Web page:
War and air strikes. How much more can the people of Yemen take? This is where the humanitarian situation stands.
As the Saudi-led military campaign in Yemen enters its third week, the majority of Yemen’s territory remains under the control of Houthi rebels and former Yemeni President Ali Abdullah Saleh loyalists.
This raises the question of whether the Saudi-led alliance will expedite plans to begin a ground troops incursion into Yemen. It is unclear, however, whether sending ground troops will help achieve the political demands of both Saudi Arabia’s King Salman and Yemeni President Abd-Rabbu Mansour Hadi, or whether the move will lead to a protracted war.
Based on Yemen’s history, social structure, and complicated political context, it could be argued that the kingdom and its coalition must carefully consider the possible implications of sending ground troops into Yemen.
First, the society in Yemen is highly armed, with a strong and persistent gun culture in key tribal communities where images of tribesmen carrying rifles are part of everyday life.
According to some estimates, the country is second to the United States in terms of the per capita ratio of privately owned guns.
Yemeni tribes have historically played decisive roles in the outcomes of almost every war in the past. Indeed, such engagement should be carefully coordinated to prevent the rise of radical elements or the fall of potential military assistance into the wrong hands.
Past foreign military incursions into Yemen have met with severe resistance, including the Egyptian military intervention in the 1960s – sent by President Gamal Nasser of Egypt – in support of northern republican forces fighting against ousted Imamate forces backed by Saudi Arabia.
Yemen has historically been a graveyard for many invaders.
Any military ground incursion will fuel the Houthis’ political propaganda that portrays them as defenders of Yemen’s territorial integrity, and rallying people behind the Yemeni flag will become a more effective mobilisation tool. The Houthis and Saleh loyalists have a huge advantage in terms of knowledge of the difficult terrain, and local support that they might receive.
This includes local contacts and military intelligence, which the Saudi-led coalition will have extreme difficulty cultivating during the early weeks of any potential military incursion. Al-Qaeda elements in Yemen may also attempt to exploit the situation to their political advantage, further hindering a Saudi-led incursion.
Al-Qaeda fighters have already initiated some bold actions in some southern towns over the past two days, such as attacking state prisons and a presidential residence.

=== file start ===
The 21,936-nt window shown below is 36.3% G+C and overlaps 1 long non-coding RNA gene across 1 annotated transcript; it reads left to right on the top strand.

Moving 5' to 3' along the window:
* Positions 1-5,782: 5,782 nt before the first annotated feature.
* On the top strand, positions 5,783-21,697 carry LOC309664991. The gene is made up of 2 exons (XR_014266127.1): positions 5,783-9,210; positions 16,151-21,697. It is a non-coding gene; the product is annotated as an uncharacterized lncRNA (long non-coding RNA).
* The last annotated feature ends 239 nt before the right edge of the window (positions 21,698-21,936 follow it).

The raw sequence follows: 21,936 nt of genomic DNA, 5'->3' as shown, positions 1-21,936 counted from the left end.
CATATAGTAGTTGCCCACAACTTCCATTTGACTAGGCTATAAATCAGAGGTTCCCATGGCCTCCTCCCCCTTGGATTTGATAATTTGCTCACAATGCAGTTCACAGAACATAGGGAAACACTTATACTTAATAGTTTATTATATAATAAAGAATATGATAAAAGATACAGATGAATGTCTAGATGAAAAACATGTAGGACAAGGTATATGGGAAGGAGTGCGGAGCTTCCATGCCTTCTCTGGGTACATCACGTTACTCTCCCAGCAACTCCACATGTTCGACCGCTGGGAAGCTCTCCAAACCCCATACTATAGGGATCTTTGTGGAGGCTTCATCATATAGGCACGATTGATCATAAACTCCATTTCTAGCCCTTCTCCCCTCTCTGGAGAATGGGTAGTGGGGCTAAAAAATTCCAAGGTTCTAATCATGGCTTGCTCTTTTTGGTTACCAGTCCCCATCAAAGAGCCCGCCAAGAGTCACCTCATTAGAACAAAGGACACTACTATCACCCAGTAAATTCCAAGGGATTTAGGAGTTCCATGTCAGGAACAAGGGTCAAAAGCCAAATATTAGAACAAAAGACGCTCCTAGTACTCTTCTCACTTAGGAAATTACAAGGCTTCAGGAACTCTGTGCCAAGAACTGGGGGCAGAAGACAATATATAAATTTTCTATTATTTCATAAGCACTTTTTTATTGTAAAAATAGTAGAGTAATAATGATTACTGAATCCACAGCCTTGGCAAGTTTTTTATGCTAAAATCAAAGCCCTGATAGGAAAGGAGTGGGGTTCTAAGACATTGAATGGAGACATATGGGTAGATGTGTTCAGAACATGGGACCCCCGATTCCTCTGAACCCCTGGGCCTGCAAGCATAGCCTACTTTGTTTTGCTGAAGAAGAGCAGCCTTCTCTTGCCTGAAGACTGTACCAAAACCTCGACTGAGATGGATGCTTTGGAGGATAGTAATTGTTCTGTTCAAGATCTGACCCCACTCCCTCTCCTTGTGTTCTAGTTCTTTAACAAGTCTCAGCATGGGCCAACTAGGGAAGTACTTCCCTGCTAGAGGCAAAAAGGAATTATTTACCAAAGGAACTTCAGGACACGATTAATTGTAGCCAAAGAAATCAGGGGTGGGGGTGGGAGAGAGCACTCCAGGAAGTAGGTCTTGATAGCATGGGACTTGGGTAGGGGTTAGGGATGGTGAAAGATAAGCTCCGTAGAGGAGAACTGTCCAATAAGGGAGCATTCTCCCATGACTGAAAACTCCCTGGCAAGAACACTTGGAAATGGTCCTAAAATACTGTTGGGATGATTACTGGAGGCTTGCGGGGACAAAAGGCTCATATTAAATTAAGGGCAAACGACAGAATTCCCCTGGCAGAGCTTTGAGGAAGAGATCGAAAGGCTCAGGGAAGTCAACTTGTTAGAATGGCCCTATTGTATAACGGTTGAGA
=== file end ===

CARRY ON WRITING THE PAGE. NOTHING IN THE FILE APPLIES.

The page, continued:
Finally, there is the issue of potential civilian casualties from any ground incursions. The United Nations has already estimated more than 500 deaths resulting from the ongoing conflict, a number that will certainly increase significantly under any ground military confrontations and may negatively affect an already sceptical public opinion.
Thus, the Saudi-led coalition should exhaust all options for political settlement – including backdoor diplomacy with the Houthis and the General People’s Congress, former President Saleh’s party.
If these political solutions are unsuccessful, then the Saudi-led coalition should engage Yemeni tribes, opposed to the Houthi-Saleh alliance in both north and south Yemen, to ensure a broad popular support.
Yemen’s tribes have historically played decisive roles in the outcomes of almost every war in the past. Indeed, such engagement should be carefully coordinated to prevent the rise of radical elements or the fall of potential military assistance into the wrong hands.
The US will certainly be profoundly reluctant to allow support for the Yemeni tribes in areas that have witnessed active presence by al-Qaeda fighters.
Consequently, effective and controlled mobilisation of Yemeni tribes should occur through well-established political organisations such as the Joint Meeting Parties (JMPs). Within the JMPs, both al-Islah, the Muslim Brotherhood party, and the Yemeni Socialist Party can play significant roles in popular mobilisation.
In fact, al-Islah has been the first key political party to overtly support Hadi’s call for military intervention in Yemen by the Gulf Cooperation Council.
In retaliation, Houthi rebels have targeted the homes of top Islah leaders over the past 48 hours,
reportedly arresting more than 100 mid-level leaders. Al-Islah has long avoided direct military confrontation with the Houthi rebels and Saleh loyalists. The recent escalations, however, may have motivated the party to mobilise its strong political base against them.
Nonetheless, the rise of a charismatic nationalist military leadership will be a key factor in defeating the Houthis. Hadi may remain in Saudi Arabia for some time to secure his own political survival, but many Yemenis are critical of his absence in the fight against the Saleh-Houthi alliance.
In fact, the current status of Hadi’s minister of defence remains uncertain and his recent sacking of three pro-Houthi military leaders – whom he had appointed while he was in Sanaa – is a move that can be described as too little, too late.
The absence of a nationalist military front will certainly open the door for warlords and radical elements to fill the political void.